Real estate markets are seeing a dramatic change in how property is being used and repurposed following a number of disruptive years. 

The real estate industry has been undergoing waves of disruption in recent years. Across multiple sectors, we see new technologies, geopolitical development and economic trends begin to alter the way real estate is demanded for, constructed, and transacted in the market.

The COVID-19 pandemic has only accelerated many of these shifts and made more urgent the need for players in real estate to react and adapt. Asset repurposing is one of the ways in which existing asset owners may do so, and we are seeing increased interest in it due to these disruptions.

Retail and bricks & mortar 

The office sector has been impacted by the rise of hybrid working models during the COVID-19 pandemic, altering the workplace strategies of many occupiers. Consequently, landlords in some markets in the Asia-Pacific region may experience downward pressures on rents and occupancy, particularly for the non-prime office assets.

Brick-and-mortar retail faces pressures from e-commerce growth in most markets, as internet penetration and online retail sales growth continue to outpace retail performances. The hospitality sector has been facing a drought of tourism since the pandemic and is also dealing with the uncertainty of when international borders are going to open back up for good.

New opportunities 

In these cases, there may exist opportunities to repurpose assets from these struggling sectors to other booming asset classes.

Industrial logistics is an obvious winner, with burgeoning e-commerce growth and a shift in consumption habits due to demographic changes. The pandemic has also put an emphasis on the life science industry, globally and in Asia-Pacific, and we will see demand for life science compatible industrial and business park assets continue to grow in the coming years.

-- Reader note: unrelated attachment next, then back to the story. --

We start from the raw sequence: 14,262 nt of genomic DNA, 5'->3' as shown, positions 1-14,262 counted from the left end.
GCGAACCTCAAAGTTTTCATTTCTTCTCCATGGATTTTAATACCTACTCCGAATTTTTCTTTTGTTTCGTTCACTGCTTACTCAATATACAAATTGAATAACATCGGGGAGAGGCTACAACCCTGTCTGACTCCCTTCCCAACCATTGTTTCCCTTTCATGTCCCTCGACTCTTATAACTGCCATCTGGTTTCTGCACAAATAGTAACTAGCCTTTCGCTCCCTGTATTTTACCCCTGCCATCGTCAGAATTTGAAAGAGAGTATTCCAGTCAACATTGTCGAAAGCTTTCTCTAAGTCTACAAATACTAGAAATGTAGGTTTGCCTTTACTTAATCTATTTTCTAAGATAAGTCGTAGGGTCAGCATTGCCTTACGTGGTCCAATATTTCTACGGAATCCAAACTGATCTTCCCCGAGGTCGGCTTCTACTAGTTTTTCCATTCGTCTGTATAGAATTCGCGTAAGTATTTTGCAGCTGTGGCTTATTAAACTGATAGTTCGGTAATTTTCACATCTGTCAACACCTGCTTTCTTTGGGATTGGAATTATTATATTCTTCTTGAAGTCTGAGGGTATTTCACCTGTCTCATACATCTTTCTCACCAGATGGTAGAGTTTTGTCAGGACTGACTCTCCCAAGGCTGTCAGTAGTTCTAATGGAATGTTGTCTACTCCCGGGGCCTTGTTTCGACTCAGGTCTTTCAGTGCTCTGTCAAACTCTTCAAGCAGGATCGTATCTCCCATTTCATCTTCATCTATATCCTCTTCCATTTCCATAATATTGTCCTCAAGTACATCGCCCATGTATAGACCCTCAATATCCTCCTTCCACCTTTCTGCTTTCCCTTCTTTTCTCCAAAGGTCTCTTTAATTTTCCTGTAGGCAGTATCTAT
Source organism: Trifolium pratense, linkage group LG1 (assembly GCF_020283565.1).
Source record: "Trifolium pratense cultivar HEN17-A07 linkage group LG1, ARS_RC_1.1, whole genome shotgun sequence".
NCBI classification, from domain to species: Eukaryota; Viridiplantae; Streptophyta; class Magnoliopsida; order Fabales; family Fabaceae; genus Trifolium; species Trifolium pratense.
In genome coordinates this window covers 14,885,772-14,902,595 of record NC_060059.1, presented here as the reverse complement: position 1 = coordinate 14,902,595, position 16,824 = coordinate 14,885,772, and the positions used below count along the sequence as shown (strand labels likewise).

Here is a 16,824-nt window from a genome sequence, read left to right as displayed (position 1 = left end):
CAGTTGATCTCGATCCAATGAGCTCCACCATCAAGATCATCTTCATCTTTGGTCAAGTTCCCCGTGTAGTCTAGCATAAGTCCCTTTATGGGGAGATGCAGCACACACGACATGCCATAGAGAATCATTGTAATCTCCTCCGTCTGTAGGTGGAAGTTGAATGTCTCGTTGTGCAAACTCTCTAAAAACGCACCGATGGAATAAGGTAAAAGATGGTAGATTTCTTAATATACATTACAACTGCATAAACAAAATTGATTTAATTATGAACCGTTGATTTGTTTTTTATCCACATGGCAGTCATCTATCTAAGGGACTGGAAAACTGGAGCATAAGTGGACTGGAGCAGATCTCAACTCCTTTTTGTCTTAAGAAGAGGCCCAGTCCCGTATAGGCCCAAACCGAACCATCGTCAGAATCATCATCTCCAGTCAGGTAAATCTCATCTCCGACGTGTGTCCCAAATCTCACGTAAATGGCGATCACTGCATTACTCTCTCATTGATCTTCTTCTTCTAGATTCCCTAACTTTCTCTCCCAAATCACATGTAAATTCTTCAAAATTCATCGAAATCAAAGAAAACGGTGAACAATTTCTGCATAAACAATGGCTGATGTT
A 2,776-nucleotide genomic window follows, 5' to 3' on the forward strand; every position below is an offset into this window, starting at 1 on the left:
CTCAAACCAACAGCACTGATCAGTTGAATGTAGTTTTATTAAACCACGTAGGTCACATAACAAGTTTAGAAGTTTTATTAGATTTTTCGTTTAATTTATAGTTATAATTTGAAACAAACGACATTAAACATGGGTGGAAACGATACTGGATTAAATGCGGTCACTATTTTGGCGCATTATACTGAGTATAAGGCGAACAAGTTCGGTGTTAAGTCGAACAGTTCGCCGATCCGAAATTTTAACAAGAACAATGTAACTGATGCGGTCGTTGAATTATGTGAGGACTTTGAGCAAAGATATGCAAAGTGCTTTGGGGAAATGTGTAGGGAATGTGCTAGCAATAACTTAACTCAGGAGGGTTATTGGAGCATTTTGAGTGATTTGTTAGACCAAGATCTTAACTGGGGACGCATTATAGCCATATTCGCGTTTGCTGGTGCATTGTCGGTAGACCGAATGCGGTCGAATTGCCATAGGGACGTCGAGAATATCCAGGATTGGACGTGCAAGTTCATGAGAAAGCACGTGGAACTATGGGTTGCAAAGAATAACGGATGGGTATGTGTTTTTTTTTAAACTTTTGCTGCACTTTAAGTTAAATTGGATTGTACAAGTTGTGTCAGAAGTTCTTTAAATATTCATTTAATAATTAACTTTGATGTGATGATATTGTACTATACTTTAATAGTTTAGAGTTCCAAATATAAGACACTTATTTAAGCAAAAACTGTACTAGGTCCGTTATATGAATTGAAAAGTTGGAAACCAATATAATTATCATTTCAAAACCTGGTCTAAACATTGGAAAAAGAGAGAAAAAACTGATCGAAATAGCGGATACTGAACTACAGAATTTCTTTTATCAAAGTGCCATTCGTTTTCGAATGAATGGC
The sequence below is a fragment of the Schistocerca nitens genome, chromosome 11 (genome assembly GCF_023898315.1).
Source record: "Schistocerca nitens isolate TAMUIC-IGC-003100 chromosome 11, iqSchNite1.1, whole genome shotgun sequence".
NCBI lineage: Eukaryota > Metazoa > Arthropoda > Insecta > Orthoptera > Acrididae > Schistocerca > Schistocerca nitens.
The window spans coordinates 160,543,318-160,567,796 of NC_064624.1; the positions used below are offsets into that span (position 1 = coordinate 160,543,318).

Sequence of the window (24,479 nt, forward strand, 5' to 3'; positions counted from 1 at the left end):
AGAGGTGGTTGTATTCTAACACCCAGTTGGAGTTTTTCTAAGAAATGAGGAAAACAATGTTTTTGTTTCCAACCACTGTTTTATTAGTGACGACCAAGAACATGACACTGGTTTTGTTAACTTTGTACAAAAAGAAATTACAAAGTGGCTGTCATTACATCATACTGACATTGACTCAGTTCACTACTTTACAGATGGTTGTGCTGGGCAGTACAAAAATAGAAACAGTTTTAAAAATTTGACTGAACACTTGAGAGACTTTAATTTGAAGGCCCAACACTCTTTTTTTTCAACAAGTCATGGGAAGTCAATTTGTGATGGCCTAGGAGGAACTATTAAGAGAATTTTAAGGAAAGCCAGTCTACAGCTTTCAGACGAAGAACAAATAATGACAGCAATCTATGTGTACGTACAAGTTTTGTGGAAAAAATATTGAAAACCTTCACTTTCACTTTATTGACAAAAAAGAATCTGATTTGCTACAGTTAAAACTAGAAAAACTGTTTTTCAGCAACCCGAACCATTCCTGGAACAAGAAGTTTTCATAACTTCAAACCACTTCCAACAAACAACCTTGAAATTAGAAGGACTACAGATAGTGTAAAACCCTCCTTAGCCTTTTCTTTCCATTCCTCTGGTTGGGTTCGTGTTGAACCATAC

Lastly, prime office assets are still performing well across the region, and with occupiers now undertaking right-sizing and flight-to-quality, there exist opportunities to convert from other asset classes to prime office spaces if the location is right.


The rising importance of Environmental, Social and Governance (ESG) in today’s context is also shifting real estate needs. Rising concerns over climate change has prompted action from all players in the industry. Investors are beginning to demand more sustainable buildings, not only because of pressures from governments and authorities, but it also makes financial sense considering sustainable buildings tend to save on upkeep and cost of operations.

With sustainability being big focus for many, along with the drive to reduce downtime, repurposing is preferable to demolition works for both environmental and economic reasons.

Repurposing non-ESG compliant stock also leads to the development of more mixed-use assets, which has the benefits for providing both a better live-work environment and unlocking properties’ unrealised potential by switching to sectors that have a better long-term growth prospect.

In Asia-Pacific, Repurposing is now on the Radar. Click here to read our report on it.

Read the original post here.

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